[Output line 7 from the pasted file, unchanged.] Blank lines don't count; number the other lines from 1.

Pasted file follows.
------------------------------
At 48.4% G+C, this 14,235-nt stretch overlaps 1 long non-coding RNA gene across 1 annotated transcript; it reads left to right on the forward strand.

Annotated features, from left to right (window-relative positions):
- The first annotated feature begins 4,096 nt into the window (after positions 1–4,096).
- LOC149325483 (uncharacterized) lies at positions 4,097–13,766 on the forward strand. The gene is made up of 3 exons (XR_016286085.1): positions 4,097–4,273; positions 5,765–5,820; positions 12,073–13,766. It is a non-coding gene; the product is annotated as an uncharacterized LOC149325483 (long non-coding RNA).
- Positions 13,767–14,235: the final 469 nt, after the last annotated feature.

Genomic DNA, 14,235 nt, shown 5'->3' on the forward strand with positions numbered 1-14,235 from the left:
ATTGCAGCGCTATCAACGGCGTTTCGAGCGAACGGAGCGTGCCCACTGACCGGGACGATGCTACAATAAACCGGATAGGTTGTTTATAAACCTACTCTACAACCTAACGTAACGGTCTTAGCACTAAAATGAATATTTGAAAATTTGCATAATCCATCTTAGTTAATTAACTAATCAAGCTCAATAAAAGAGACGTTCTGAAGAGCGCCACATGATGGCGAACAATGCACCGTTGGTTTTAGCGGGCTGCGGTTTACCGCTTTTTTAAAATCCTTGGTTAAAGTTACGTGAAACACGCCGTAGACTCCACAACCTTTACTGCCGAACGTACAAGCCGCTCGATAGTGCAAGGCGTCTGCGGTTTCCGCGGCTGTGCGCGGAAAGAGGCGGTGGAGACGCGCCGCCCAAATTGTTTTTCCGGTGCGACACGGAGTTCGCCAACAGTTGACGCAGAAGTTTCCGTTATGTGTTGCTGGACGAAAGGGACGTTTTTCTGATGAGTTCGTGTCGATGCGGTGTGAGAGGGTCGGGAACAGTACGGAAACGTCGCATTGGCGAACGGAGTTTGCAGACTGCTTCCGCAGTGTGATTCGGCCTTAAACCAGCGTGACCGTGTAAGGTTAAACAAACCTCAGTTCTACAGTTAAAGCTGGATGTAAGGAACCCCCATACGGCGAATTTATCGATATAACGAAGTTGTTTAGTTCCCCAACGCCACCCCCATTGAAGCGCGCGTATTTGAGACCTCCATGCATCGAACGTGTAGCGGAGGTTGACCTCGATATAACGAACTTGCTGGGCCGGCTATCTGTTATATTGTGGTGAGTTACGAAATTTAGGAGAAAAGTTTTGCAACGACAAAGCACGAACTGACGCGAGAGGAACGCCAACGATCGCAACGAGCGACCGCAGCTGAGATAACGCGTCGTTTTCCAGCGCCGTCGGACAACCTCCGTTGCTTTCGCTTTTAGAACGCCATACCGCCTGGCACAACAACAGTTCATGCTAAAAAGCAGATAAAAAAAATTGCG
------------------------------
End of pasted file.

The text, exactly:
ATTGCAGCGCTATCAACGGCGTTTCGAGCGAACGGAGCGTGCCCACTGACCGGGACGATGCTACAATAAACCGGATAGGTTGTTTATAAACCTACTCTACAACCTAACGTAACGGTCTTAGCACTAAAATGAATATTTGAAAATTTGCATAATCCATCTTAGTTAATTAACTAATCAAGCTCAATAAAAGAGACGTTCTGAAGAGCGCCACATGATGGCGAACAATGCACCGTTGGTTTTAGCGGGCTGCGGTTTACCGCTTTTTTAAAATCCTTGGTTAAAGTTACGTGAAACACGCCGTAGACTCCACAACCTTTACTGCCGAACGTACAAGCCGCTCGATAGTGCAAGGCGTCTGCGGTTTCCGCGGCTGTGCGCGGAAAGAGGCGGTGGAGACGCGCCGCCCAAATTGTTTTTCCGGTGCGACACGGAGTTCGCCAACAGTTGACGCAGAAGTTTCCGTTATGTGTTGCTGGACGAAAGGGACGTTTTTCTGATGAGTTCGTGTCGATGCGGTGTGAGAGGGTCGGGAACAGTACGGAAACGTCGCATTGGCGAACGGAGTTTGCAGACTGCTTCCGCAGTGTGATTCGGCCTTAAACCAGCGTGACCGTGTAAGGTTAAACAAACCTCAGTTCTACAGTTAAAGCTGGATGTAAGGAACCCCCATACGGCGAATTTATCGATATAACGAAGTTGTTTAGTTCCCCAACGCCACCCCCATTGAAGCGCGCGTATTTGAGACCTCCATGCATCGAACGTGTAGCGGAGGTTGACCTCGATATAACGAACTTGCTGGGCCGGCTATCTGTTATATTGTGGTGAGTTACGAAATTTAGGAGAAAAGTTTTGCAACGACAAAGCACGAACTGACGCGAGAGGAACGCCAACGATCGCAACGAGCGACCGCAGCTGAGATAACGCGTCGTTTTCCAGCGCCGTCGGACAACCTCCGTTGCTTTCGCTTTTAGAACGCCATACCGCCTGGCACAACAACAGTTCATGCTAAAAAGCAGATAAAAAAAATTGCG